Fond du Lac college students work with NASA scientistsWhen Travis Blacketter enrolled in geographical informational systems (GIS) studies at Fond du Lac Tribal and Community College, the 36-year-old wildland fire fighter had no idea it would lead to a six-week internship at the National Aeronautics and Space Administration (NASA) facility in Alabama.
By: Jana Peterson, Pine Journal
When Travis Blacketter enrolled in geographical informational systems (GIS) studies at Fond du Lac Tribal and Community College, the 36-year-old wildland fire fighter had no idea it would lead to a six-week internship at the National Aeronautics and Space Administration (NASA) facility in Alabama.
“I’ve been a complete blue collar worker my whole life,” Blacketter said. “Marine Corps, wildland fire … nothing like this.”
In his six weeks at the NASA Earth Science facility in Huntsville, Ala., however, Blacketter was all about technology and science, working with fellow students and mentor scientists to build a computer lab capable of handling their environmental modeling and research on the impact of land cover change on the St. Louis River watershed.
Blacketter spoke following a ceremony Friday morning at FDLTCC welcoming three of the NASA scientists and celebrating the partnership the two organizations have fostered since 2011 when FDLTCC was one of only four colleges in the United States to be awarded the NASA grant, which provided some $150,000 a year for up to three years to enhance studies in science, technology, engineering and mathematics (STEM fields).
FDLTCC geospatial technologies instructor Elizabeth Jones said the program had two goals: To enhance the current curriculum at FDLTCC with NASA-related scientific exploration and second, to create new curriculum at the school.
Although the students and their teachers worked on the project throughout the school year, the summer internships have been the highlight, Jones said.
“You have community college students who were selected to participate in an internship with NASA scientists,” she said. “We are bringing research opportunities to a community college level, which is almost unheard of. It’s really exciting for us and our students.”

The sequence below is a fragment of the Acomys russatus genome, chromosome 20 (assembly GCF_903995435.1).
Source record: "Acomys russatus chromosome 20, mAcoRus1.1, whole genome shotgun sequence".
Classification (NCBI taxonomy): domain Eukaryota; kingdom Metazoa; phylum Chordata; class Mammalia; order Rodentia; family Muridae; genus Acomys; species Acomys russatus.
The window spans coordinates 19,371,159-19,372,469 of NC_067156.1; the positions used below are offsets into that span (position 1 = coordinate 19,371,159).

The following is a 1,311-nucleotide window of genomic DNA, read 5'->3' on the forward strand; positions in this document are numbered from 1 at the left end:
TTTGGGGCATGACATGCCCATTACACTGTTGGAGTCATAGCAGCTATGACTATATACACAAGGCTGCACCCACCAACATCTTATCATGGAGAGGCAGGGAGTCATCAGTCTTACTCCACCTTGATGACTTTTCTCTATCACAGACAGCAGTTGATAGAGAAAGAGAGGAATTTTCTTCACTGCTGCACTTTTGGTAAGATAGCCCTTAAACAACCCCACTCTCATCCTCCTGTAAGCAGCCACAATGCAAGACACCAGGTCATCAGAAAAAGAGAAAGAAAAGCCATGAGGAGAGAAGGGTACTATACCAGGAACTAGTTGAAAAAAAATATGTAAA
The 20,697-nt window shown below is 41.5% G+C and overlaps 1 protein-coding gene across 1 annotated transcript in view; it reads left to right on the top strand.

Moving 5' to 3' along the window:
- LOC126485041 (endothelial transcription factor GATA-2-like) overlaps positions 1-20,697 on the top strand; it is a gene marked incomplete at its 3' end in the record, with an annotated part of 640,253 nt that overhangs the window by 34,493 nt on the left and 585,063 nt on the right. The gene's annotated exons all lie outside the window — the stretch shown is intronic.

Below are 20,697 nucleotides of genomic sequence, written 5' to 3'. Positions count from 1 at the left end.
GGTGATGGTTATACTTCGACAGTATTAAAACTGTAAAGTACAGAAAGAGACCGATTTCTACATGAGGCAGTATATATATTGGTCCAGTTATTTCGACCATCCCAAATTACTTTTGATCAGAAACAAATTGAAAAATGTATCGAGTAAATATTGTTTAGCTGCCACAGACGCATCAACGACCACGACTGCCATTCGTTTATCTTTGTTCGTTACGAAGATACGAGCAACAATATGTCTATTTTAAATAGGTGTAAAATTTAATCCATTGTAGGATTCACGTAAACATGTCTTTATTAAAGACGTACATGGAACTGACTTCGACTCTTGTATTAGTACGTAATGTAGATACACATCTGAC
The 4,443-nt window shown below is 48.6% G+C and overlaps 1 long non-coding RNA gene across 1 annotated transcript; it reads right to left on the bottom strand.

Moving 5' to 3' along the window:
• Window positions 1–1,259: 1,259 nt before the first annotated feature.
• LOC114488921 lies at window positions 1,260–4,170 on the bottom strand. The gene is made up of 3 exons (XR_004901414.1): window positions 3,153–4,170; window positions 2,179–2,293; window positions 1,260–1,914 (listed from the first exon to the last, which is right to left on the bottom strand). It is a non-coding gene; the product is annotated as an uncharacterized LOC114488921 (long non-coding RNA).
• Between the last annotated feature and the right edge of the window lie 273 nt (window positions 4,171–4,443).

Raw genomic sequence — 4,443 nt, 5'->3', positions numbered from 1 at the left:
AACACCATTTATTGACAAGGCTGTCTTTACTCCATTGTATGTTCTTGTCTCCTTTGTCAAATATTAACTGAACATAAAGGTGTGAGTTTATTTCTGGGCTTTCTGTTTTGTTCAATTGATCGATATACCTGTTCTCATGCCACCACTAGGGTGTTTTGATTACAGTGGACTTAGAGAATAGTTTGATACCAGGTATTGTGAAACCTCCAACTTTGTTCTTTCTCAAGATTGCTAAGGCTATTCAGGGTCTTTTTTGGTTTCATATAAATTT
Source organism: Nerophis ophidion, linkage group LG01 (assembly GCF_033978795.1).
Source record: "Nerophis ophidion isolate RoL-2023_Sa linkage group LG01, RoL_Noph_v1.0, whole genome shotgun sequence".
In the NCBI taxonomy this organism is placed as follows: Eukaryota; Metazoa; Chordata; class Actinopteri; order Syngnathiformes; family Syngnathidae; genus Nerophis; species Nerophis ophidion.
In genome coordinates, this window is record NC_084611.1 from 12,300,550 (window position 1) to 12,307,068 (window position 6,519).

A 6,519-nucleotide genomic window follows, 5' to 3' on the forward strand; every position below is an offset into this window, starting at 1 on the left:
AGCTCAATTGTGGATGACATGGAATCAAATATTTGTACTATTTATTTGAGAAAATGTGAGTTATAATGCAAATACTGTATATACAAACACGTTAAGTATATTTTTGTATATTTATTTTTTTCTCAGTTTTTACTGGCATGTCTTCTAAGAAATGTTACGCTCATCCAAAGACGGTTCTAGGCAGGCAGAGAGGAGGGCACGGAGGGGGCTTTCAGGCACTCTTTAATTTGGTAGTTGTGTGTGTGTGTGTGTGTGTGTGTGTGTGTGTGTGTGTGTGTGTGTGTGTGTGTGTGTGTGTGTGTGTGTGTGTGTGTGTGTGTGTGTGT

The first summer, three FDLTCC students went to Huntsville. After participating in the FDLTCC computer modeling internship, one of those original students was picked up for an internship with a NASA jet-propulsion lab.
“She worked with Mars data when they got Rover over there,” Jones said. “This opportunity has definitely changed lives.”
This past summer, five students and one grad student took part in the internship in Huntsville, including Blacketter, who is studying GIS and planning to become a wildland fire manager.
Blacketter explained that the computer modeling took into account information from satellites, geological studies of the area, vegetation models and more.
“Pretty much everything you can think of that would encompass a river and its surroundings: soil, water, elevation, vegetation, you name it,” he said.
NASA senior research scientist Dr. Mohammad Al-Hamdan put it in more scientific terms, noting that the NASA scientists worked with the FDLTCC students and faculty training them “in the use of NASA remotely sensed environmental data — yes, satellites — and geographical information systems in order to apply such data sets as inputs to watershed and water quality models to study the effects of land cover, land use change and climate change on the water quality and quantity in the St. Louis River watershed.”
Jones explained that the study of the river and its watershed was a perfect fit for the tribal and community college. The river is the second largest tributary to Lake Superior, so it impacts the health of the Great Lake, plus it’s an important wild rice habitat.
“We looked at land use change — things like urbanization, for example — and how it is impacting the health of the watershed.”
Jones said this will be the final year for the grant funding the study; however, she is hopeful the school’s relationship with NASA will continue.
In fact, FDLTCC instructor Courtney Kowalczak already has a project in mind.
“We have a set of STEM camps now … that we want to expand to climate change specifically,” she said, noting the camps study wild rice and other traditional resources used by the Ojibwe culture.
It’s a blend of science and culture that should appeal to a number of FDLTCC students.
That’s what the NASA applied science team is all about — taking NASA science and making it something useful, something people and governments large and small can use when they make decisions.
Blacketter’s advice to any future FDLTCC students if the college gets approval for a second grant?
“Take advantage of this program,” he said. “It’s a remarkable opportunity for anyone, whether you’re highly skilled in a STEM field or just getting started. Everyone will get something from this.”
Al-Hamdan also offered words of encouragement.
“The hope is such training will give the students confidence to go into STEM programs in their colleges, either as undergrad programs or graduated studies,” Al-Hamdan said. “We need to make sure we train and position our young students to become our future scientists.